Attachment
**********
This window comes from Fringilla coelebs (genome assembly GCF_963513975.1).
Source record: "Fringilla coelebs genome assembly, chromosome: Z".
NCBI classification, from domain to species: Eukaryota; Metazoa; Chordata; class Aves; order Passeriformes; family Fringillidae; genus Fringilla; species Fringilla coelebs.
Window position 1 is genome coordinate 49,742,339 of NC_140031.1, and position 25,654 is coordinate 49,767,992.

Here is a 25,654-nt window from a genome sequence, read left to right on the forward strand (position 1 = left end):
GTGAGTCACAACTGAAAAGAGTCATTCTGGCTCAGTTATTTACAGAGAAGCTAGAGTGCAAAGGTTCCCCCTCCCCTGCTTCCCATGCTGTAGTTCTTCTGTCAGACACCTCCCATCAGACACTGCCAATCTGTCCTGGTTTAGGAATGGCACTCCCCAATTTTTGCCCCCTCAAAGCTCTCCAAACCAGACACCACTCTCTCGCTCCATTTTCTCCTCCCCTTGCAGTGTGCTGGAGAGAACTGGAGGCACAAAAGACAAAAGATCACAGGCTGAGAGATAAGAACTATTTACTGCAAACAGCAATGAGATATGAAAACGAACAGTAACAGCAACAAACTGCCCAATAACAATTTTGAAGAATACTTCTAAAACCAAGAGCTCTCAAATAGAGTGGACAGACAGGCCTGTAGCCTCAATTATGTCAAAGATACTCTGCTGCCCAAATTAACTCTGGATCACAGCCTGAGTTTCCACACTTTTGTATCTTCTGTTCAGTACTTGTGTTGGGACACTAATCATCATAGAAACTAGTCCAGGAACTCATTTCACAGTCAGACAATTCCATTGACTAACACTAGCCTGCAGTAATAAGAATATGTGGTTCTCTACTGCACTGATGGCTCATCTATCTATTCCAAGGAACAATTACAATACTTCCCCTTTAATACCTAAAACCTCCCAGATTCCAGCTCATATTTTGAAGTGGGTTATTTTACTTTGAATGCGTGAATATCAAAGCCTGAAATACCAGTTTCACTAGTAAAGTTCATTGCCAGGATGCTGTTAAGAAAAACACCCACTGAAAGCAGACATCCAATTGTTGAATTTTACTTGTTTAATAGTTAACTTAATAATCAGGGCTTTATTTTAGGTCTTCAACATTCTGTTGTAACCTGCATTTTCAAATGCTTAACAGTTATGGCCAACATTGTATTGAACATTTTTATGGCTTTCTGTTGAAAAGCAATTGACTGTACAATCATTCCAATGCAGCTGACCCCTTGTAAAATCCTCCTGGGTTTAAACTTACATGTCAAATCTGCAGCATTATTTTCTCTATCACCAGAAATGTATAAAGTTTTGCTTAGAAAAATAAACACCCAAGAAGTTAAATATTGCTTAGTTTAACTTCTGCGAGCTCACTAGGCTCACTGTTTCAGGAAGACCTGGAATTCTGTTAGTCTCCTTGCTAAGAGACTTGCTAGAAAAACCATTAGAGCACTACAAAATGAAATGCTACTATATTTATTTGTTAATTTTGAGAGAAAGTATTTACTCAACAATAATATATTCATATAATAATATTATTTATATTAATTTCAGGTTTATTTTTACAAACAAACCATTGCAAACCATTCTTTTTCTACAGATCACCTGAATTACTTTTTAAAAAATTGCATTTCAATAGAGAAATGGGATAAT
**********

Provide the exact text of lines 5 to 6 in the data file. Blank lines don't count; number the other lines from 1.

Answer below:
Here is a 25,654-nt window from a genome sequence, read left to right on the forward strand (position 1 = left end):
GTGAGTCACAACTGAAAAGAGTCATTCTGGCTCAGTTATTTACAGAGAAGCTAGAGTGCAAAGGTTCCCCCTCCCCTGCTTCCCATGCTGTAGTTCTTCTGTCAGACACCTCCCATCAGACACTGCCAATCTGTCCTGGTTTAGGAATGGCACTCCCCAATTTTTGCCCCCTCAAAGCTCTCCAAACCAGACACCACTCTCTCGCTCCATTTTCTCCTCCCCTTGCAGTGTGCTGGAGAGAACTGGAGGCACAAAAGACAAAAGATCACAGGCTGAGAGATAAGAACTATTTACTGCAAACAGCAATGAGATATGAAAACGAACAGTAACAGCAACAAACTGCCCAATAACAATTTTGAAGAATACTTCTAAAACCAAGAGCTCTCAAATAGAGTGGACAGACAGGCCTGTAGCCTCAATTATGTCAAAGATACTCTGCTGCCCAAATTAACTCTGGATCACAGCCTGAGTTTCCACACTTTTGTATCTTCTGTTCAGTACTTGTGTTGGGACACTAATCATCATAGAAACTAGTCCAGGAACTCATTTCACAGTCAGACAATTCCATTGACTAACACTAGCCTGCAGTAATAAGAATATGTGGTTCTCTACTGCACTGATGGCTCATCTATCTATTCCAAGGAACAATTACAATACTTCCCCTTTAATACCTAAAACCTCCCAGATTCCAGCTCATATTTTGAAGTGGGTTATTTTACTTTGAATGCGTGAATATCAAAGCCTGAAATACCAGTTTCACTAGTAAAGTTCATTGCCAGGATGCTGTTAAGAAAAACACCCACTGAAAGCAGACATCCAATTGTTGAATTTTACTTGTTTAATAGTTAACTTAATAATCAGGGCTTTATTTTAGGTCTTCAACATTCTGTTGTAACCTGCATTTTCAAATGCTTAACAGTTATGGCCAACATTGTATTGAACATTTTTATGGCTTTCTGTTGAAAAGCAATTGACTGTACAATCATTCCAATGCAGCTGACCCCTTGTAAAATCCTCCTGGGTTTAAACTTACATGTCAAATCTGCAGCATTATTTTCTCTATCACCAGAAATGTATAAAGTTTTGCTTAGAAAAATAAACACCCAAGAAGTTAAATATTGCTTAGTTTAACTTCTGCGAGCTCACTAGGCTCACTGTTTCAGGAAGACCTGGAATTCTGTTAGTCTCCTTGCTAAGAGACTTGCTAGAAAAACCATTAGAGCACTACAAAATGAAATGCTACTATATTTATTTGTTAATTTTGAGAGAAAGTATTTACTCAACAATAATATATTCATATAATAATATTATTTATATTAATTTCAGGTTTATTTTTACAAACAAACCATTGCAAACCATTCTTTTTCTACAGATCACCTGAATTACTTTTTAAAAAATTGCATTTCAATAGAGAAATGGGATAAT